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Sunday, March 2, 2014

How to Prune My Blackberries?

Q. Last summer I planted one blackberry bush in my little garden plot.  I got about 10 blackberries and they were delicious.  The problem I have is how to prune it.
These are pictures the reader submitted. I hope he is not training it like a vine, or, if he is, he will be replacing the vine each season with the new growth. The second year growth dies in the second year and must be replaced by the first years growth. Some blackberries will grow like vines while others are erect or somewhat erect and need little to no support. If this is blackberry it is the "trailing" type that is normally draped over trellis wires to keep it off the ground. After it produces it is cut to the ground and the new trailing growth is used for producing berries the next year.
A. Blackberries can be a bit confusing at first. You are managing two stages of growth with blackberries; the canes that emerged from the ground and grew last year (two year old canes) and the canes that will emerge this year (one year old canes).
            Fruit this year is produced on canes that grew last year (two year old canes). Canes that grow this year (one year old canes) produce fruit next year.
            When canes produce fruit, they must then be removed or pruned to the ground. The easiest way to do it is to remove them soon after you pick the fruit.
            If you wait too long to prune it can sometimes be difficult to see which canes to prune out and which ones to leave for next year.
            In our climate, vigorous blackberries seldom reach the heights they can get in milder climates. However, if you have a vigorous blackberry that will get quite tall then cut the tips off of the canes when they reach about four feet in height. This helps to make them stiffer and more capable of carrying a fruit load.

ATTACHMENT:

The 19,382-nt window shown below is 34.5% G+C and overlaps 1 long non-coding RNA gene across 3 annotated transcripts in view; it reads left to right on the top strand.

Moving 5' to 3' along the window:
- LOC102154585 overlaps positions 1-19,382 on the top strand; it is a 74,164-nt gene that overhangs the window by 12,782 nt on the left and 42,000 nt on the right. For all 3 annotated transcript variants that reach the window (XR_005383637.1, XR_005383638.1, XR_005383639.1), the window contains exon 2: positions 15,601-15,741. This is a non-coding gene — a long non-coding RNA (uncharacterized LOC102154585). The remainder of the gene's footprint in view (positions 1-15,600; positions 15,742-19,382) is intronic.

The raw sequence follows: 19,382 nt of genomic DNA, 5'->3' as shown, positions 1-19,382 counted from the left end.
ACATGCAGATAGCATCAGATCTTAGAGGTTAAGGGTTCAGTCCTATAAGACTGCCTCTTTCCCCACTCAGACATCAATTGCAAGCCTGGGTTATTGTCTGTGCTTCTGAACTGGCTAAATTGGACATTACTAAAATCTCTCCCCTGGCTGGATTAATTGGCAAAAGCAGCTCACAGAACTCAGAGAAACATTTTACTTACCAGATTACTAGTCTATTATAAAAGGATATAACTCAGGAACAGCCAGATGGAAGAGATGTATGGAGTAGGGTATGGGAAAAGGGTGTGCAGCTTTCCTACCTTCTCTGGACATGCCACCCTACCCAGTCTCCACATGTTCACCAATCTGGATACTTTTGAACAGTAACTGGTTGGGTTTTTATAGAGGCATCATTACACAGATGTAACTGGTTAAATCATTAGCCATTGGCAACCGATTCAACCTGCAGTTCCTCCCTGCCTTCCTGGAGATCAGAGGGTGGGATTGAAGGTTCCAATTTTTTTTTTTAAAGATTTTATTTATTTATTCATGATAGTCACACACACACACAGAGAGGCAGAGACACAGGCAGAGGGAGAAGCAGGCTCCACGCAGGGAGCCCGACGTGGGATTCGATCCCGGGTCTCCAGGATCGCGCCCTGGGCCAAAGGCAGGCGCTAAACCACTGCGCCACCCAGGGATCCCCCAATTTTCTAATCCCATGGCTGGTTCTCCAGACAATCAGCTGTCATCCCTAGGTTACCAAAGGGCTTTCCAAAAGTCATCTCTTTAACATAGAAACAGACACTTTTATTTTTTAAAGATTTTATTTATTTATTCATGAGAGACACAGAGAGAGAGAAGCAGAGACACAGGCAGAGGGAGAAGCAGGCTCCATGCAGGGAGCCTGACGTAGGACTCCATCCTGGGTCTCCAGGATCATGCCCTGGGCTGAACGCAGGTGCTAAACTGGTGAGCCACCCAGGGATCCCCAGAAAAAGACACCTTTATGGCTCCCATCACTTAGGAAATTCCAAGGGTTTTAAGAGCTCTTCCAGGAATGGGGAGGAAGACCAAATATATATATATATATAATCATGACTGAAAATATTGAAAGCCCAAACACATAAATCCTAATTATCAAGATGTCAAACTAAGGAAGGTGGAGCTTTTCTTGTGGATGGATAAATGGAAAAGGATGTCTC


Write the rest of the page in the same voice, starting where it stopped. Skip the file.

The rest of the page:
Some blackberries grow along the ground and others grow more erect. If the one year old canes grow along the ground then you will have to wrap them around some trellis wires. If they are fairly erect in growth you may not need to.

A bit of a disclaimer. Blackberries do not do that well in our hot desert climate with our highly alkaline soils and salts. We have followed the advice of some work done in Yuma by the University of Arizona and grew both Rosborough and Womack varieties in Las Vegas which are erect forms. Even under good growing conditions they seldom get above 5 1/2 ft tall. However, Brazos did not do well for us. Others that have not performed well in the valley include Arapahoe,  Navaho,  Cherokee, Apache,  and Kiowa. Some people have reported success with some cultivars but upon checking these plants are only one to two years old and they frequently fail after that. You will need at least five years of success, as we do at the Orchard, to call it a "success" or plant it as a biennial.

1 comment:

  1. You should give Brison a shot. Fruits two weeks before Rosborough.